Secondary healthcare services include those provided by skilled medical practitioners, for outpatient treatment, or a brief stay at a hospital for serious illness. Tertiary care is for patients who are admitted to hospitals for longer bouts of illness, and require the attention of specialist doctors. Tertiary care is extended to patients who are suffering from acute pain, or terminal illness. A national health agency will be instituted under the scheme to oversee its implementation at the state-level. The identification of beneficiaries is to be done by consulting the 2011 round of the socio-economic caste census.
The Rashtriya Swasthya Bima Yojana (RSBY), which is the existing affordable-healthcare scheme, provides an insurance cover of Rs 30, 000 for a family comprising of at most five members. Out of the corpus earmarked for the scheme in the budget, the Central government pays 75 per cent of the expense, while the rest is borne by the States. The RSBY, which is the precursor to Modicare, is targeted at Below Poverty Line (BPL) families, and has been implemented in fifteen States.
The NHPS, which is modelled along the lines of Obama care, indicates the government’s intent to further the beneficiary pool for healthcare. “India cannot realise its demographic dividend without its citizens being healthy,” said Mr Jaitley in his budget speech. Ancillary to the NHPS, the government plans to set up 1.5 lakh Health and Wellness Centres under the Ayushman Bharat programme. These centres will provide treatment for non-communicable diseases, and disburse primary care to young mothers and children.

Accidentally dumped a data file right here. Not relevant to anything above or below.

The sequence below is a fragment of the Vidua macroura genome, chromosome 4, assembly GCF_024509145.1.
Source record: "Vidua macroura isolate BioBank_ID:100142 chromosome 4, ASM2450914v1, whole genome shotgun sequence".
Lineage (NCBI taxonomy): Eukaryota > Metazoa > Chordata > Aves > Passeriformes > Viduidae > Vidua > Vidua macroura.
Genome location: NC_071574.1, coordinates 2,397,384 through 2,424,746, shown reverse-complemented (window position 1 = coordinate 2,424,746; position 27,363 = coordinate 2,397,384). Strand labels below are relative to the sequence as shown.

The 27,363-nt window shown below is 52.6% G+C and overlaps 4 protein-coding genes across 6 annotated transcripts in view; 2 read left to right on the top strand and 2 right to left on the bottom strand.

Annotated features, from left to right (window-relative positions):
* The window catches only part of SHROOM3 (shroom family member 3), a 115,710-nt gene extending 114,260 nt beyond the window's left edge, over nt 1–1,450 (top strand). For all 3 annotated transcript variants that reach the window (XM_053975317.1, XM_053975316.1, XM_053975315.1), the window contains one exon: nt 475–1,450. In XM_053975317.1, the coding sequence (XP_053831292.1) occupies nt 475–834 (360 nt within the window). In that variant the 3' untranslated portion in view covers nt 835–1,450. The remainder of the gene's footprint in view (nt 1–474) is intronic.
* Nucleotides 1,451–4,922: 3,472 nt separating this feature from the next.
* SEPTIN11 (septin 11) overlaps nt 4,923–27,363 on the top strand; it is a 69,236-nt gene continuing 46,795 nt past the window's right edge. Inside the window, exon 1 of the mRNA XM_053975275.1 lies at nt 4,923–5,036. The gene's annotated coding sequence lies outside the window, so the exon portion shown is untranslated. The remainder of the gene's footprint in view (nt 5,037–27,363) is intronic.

Challenges Ahead
In order to meet the demand for greater accessibility to healthcare, more Government Medical Colleges and Hospitals are planned to be instituted towards the goal of having at least one Medical College for every three Parliamentary constituencies. At present, there are 479 Medical Colleges affiliated to the Medical Council of India (MCI) as opposed to 543 Parliamentary constituencies. However, their spatial distribution is uneven, with more colleges being clustered around urban centres.
The number of doctors per lakh population is also below par. A World Health Organisation (WHO) report titled ‘The Health Workforce in India’ states that on an average, there are 79.7 doctors per one lakh people in the country. Chandigarh has the most doctors per capita with 279.9 doctors per lakh of the population. Meghalaya has only 27.5 doctors per lakh of the population. All the North-eastern States lag behind the national average in the number of healthcare professionals. Arunachal Pradesh and Nagaland have 32.5 and 35.6 doctors per lakh citizens respectively.
Conclusion
The healthcare scheme announced in the Budget will be a “game changer” for Bharat’s health industry and generate substantial growth in insurers’ premiums.
The insurance sector is slated to get a boost once the NHPS scheme is implemented as it reflects the government’s intent to expand the country’s protection umbrella, and could have far-reaching positive impact for the domestic insurance sector.
(The writer is a faculty member at National Law University, Jodhpur)